Two years removed from the pandemic; travel is back in a big way. Hotels everywhere are preparing for what is sure to be a record-breaking summer of travel, but they’re doing so with one hand tied behind their back, thanks to the recent labor shortages.
With wages rising and the supply of workers decreasing, hotels are struggling to stay afloat during these unprecedented times. Hotel operating costs have a direct impact on a property’s bottom line. So, it’s no surprise that labor shortages and rising costs are taking their toll. To find out the real impact of rising labor costs on hotels and their guests, continue reading below.
How operating costs affect the bottom line
A hotel’s operating cost directly impacts a property’s profitability. Wasteful spending depletes profit margins and threatens a property’s financial health and long-term viability. Hotels must find a balance between over-spending and sacrificing vital services that will negatively impact the guests’ experience.
While it’s true you get what you pay for in terms of labor and service, given the new high cost of labor, hotels must find new ways to reduce costs without impacting the guests’ experience.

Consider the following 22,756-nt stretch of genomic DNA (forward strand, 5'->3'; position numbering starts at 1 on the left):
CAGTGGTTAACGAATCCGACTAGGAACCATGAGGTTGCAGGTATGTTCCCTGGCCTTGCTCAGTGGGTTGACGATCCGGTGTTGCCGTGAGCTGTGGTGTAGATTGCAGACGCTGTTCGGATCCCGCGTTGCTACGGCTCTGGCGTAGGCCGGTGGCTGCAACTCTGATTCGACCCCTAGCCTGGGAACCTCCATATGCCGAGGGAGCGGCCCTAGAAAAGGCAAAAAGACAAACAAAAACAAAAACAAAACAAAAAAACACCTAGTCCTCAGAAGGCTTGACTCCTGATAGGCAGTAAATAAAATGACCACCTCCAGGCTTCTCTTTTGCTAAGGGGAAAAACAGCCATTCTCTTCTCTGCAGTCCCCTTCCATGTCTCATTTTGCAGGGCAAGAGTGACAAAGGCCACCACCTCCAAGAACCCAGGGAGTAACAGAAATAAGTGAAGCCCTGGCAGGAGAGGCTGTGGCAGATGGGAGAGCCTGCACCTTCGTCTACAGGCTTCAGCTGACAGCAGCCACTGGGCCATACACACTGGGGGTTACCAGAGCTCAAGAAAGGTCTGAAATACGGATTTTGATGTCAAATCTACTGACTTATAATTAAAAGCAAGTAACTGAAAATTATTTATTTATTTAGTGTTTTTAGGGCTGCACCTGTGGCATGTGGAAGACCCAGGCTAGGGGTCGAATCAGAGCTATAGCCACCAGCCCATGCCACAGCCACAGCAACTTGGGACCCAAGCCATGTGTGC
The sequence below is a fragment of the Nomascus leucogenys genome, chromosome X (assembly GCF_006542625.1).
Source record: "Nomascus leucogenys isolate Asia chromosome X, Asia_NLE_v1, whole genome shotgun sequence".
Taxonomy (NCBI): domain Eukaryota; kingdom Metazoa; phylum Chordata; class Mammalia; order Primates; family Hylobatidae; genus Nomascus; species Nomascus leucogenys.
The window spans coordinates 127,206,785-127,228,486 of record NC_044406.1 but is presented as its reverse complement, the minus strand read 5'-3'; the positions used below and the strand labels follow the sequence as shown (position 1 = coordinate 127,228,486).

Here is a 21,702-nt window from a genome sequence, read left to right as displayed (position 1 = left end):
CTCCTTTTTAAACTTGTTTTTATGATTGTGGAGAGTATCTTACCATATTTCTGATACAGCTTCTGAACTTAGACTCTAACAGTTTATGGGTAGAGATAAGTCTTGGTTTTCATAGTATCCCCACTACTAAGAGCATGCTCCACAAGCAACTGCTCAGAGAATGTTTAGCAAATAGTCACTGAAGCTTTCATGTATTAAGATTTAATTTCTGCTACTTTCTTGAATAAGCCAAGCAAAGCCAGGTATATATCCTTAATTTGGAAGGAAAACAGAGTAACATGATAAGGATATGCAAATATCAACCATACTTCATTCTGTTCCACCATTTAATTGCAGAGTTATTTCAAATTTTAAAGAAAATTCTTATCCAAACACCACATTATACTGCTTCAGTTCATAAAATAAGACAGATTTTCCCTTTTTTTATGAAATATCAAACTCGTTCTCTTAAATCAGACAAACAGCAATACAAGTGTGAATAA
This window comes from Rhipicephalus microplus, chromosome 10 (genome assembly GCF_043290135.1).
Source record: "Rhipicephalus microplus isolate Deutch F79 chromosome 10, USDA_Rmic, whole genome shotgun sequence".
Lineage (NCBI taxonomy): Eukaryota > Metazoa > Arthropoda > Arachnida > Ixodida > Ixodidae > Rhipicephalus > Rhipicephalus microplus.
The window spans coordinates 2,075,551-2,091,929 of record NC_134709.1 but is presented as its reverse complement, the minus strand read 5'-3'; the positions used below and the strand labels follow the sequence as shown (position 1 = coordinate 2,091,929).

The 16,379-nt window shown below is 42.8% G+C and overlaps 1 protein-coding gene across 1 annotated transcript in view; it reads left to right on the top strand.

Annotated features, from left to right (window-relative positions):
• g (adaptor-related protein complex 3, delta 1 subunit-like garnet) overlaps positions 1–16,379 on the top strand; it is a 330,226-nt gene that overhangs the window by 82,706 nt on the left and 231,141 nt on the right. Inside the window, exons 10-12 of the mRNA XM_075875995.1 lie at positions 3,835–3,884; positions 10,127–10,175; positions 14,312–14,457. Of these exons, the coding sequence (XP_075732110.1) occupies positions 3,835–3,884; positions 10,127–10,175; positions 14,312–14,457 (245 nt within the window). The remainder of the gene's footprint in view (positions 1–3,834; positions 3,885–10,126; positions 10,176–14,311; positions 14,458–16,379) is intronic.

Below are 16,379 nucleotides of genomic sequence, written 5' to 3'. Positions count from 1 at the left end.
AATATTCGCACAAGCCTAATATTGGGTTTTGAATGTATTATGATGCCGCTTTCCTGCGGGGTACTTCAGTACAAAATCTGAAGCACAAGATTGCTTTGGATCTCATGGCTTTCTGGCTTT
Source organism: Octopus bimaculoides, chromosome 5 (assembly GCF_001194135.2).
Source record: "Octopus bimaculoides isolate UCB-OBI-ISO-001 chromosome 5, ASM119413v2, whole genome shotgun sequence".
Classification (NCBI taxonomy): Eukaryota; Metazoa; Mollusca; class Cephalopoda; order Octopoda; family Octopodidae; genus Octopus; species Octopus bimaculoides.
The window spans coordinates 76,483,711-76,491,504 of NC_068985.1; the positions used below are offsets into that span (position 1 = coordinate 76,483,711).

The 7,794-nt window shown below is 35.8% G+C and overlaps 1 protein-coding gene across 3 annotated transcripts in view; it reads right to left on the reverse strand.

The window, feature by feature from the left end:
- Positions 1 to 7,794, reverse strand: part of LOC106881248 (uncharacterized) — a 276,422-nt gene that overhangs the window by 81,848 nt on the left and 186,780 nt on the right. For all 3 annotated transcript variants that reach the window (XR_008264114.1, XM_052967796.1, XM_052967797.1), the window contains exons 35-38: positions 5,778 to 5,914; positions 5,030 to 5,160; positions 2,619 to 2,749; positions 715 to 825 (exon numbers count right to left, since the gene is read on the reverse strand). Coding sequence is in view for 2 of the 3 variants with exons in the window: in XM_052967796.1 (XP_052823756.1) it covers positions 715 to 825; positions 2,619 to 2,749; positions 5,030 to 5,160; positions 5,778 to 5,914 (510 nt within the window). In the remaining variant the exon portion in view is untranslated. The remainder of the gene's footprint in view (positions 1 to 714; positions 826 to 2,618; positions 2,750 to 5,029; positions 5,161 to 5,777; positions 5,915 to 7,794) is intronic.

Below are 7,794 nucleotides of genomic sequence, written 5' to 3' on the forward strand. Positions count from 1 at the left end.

The first step to keeping hotel operating costs under control is practicing proper revenue management. Rather than manage revenue with outdated models based on fixed price systems, adopt a model that more accurately reflects today’s dynamic market.
At its core, revenue management “is the strategic use of performance data, local market data, competitor rates, and other applied analytics to help predict consumer demand to optimize pricing and distribution in a way that maximizes revenue and profits.” In simpler terms it’s selling the right room, to the right guest, at the right time, at the right price, through the right distribution channel, at the best cost.
Dynamic Pricing allows hotels to manage their revenue in today’s ever-changing economy. It uses flexible pricing for a product or service based on market demand. In a Dynamic Pricing model, businesses charge more as demand increases.
Worker shortages and the new high price of labor